Reviews are a great way to get your foot in the door of a literary magazine. Many magazines will accept unsolicited review pitches, though some only accept reviews from known reviewers.

If you have a review you’d like to write, try reaching out to your desired magazine directly to see if they are interested in publishing your work. Each magazine will have a different review format and style that needs to be adhered to. At EVENT, each of our reviews cover two or three books and we focus only on Canadian fiction, non-fiction, and poetry, particularly work published by small presses.

The magazine may also have a roster of books they are looking to have reviewed, so being flexible to their suggestions may improve your chances of acceptance. At EVENT, our reviews editor keeps a long list of interesting titles and likely has some ideas in mind for your potential review. We don’t accept already completed pieces of writing, so send us a pitch earlier on to see if your proposed titles and approach are a good fit.

If you’re interested in pitching a review to EVENT, you can reach our reviews editor, Marisa Grizenko, at eventmagreviews@gmail.com. Introduce yourself and include a sample of your writing. If you’re pitching specific titles, briefly explain what interests you about them. We especially encourage BIPOC, LGBTQ2S+, and disabled writers to get in touch.

4. Conduct interviews

Conducting author interviews is another option if you want to get published in a literary magazine. While some mags accept interviews from any author, others may prefer authors that have already been featured in their magazine. Before you start your interview, it’s a good idea to reach out to the magazine and ask them if they are interested in your pitch. If they aren’t, try shopping your interview around to different magazines and see if you get a hit.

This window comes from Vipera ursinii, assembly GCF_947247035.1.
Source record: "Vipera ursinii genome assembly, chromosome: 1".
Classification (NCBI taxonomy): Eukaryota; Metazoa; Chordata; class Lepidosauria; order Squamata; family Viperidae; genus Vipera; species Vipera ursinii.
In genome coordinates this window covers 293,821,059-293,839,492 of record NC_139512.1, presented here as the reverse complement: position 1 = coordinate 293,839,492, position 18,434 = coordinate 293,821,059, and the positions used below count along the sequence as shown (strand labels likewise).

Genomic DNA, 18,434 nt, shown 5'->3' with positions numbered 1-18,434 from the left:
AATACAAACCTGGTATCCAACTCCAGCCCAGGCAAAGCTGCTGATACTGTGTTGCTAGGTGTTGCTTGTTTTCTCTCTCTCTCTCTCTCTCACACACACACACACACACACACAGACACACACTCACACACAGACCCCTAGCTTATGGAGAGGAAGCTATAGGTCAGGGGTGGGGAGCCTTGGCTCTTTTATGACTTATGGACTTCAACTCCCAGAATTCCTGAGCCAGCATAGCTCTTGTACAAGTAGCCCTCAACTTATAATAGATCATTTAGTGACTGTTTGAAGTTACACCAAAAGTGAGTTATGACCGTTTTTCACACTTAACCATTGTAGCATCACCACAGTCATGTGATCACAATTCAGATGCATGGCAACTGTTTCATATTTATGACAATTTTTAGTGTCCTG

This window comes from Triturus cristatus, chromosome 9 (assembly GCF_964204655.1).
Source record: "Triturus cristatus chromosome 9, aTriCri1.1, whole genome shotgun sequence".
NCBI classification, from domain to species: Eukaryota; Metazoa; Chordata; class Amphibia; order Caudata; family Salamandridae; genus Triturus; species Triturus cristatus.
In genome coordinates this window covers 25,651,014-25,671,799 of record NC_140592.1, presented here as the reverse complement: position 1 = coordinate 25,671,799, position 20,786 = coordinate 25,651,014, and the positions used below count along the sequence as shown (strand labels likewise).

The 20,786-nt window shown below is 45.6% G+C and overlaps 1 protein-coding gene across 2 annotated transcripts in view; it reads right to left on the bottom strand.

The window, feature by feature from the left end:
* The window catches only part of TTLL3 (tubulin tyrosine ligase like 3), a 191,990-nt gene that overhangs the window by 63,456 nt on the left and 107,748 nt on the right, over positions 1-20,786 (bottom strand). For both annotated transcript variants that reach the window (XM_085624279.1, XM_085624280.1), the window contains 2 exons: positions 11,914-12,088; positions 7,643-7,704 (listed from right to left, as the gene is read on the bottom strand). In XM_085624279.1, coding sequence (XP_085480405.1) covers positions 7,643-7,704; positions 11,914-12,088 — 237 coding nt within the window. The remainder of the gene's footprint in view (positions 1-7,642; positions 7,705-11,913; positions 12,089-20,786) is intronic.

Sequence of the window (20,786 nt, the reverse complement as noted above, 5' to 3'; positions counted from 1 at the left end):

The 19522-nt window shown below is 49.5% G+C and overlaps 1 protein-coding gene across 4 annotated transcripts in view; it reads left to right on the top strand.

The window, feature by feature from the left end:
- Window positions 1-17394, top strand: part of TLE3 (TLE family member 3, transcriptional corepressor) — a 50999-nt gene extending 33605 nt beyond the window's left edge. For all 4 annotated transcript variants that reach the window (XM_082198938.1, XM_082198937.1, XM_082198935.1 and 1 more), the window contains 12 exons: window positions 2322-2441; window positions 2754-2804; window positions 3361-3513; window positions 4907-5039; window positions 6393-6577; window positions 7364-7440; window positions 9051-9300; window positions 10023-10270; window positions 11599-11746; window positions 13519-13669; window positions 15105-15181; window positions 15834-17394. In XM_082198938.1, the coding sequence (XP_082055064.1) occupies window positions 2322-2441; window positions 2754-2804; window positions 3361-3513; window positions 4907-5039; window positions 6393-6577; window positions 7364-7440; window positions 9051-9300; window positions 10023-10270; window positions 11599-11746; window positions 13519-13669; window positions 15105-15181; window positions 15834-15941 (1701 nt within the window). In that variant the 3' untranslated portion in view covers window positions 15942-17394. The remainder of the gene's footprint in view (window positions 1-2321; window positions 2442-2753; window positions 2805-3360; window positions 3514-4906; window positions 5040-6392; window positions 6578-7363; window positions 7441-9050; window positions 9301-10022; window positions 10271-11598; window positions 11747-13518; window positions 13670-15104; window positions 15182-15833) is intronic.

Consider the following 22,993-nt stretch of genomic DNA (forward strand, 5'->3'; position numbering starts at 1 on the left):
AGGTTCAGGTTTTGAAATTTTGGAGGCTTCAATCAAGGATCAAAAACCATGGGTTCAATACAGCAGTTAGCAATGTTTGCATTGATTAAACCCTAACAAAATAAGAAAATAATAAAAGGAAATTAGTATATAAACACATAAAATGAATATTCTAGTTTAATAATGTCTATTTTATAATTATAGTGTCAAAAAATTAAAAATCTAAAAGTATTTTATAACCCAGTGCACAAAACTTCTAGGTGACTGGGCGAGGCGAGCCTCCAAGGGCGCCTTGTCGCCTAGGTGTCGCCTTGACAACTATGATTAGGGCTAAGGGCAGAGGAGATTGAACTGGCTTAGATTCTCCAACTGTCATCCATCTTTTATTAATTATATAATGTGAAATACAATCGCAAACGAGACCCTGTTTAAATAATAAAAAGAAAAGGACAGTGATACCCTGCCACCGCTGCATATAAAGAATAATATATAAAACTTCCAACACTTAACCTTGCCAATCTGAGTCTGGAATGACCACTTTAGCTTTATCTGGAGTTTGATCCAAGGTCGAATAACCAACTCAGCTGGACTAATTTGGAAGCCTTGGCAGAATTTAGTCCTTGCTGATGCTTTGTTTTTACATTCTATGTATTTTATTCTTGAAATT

Some magazines do not pay for website content, so be sure to ask about compensation if that’s something you’re looking for. It’s also a good idea to reach out to the author you want to interview before you speak with the magazine, as you’ll need buy-in from all parties before you can get things going.

Also, be sure to adhere to any style guidelines the magazine uses. Word count, images, bylines, and formatting should all be considered before starting your interview.

Don’t give up on the process

Remember that every literary magazine has unique preferences. It’s always a good idea to read a few copies of the magazine you want to publish in before sending off your work. Tailored submissions have a better chance of being published.

Similarly, many magazines have policies on what kind of work and who they will publish. For example, if a magazine is run by an educational institution that you are affiliated with, you may not be eligible to publish your work there. Always review a magazine’s editorial policies before sending off your work. You can find EVENT’s editorial policy here.

Finally, keep in mind that rejection is simply part of the writing process. If your first few pitches don’t work out, revise, rewrite, and try again somewhere else. Get creative with how, what, and where you submit. Practice patience, implement any feedback given, and eventually, your work will get you where you want to be.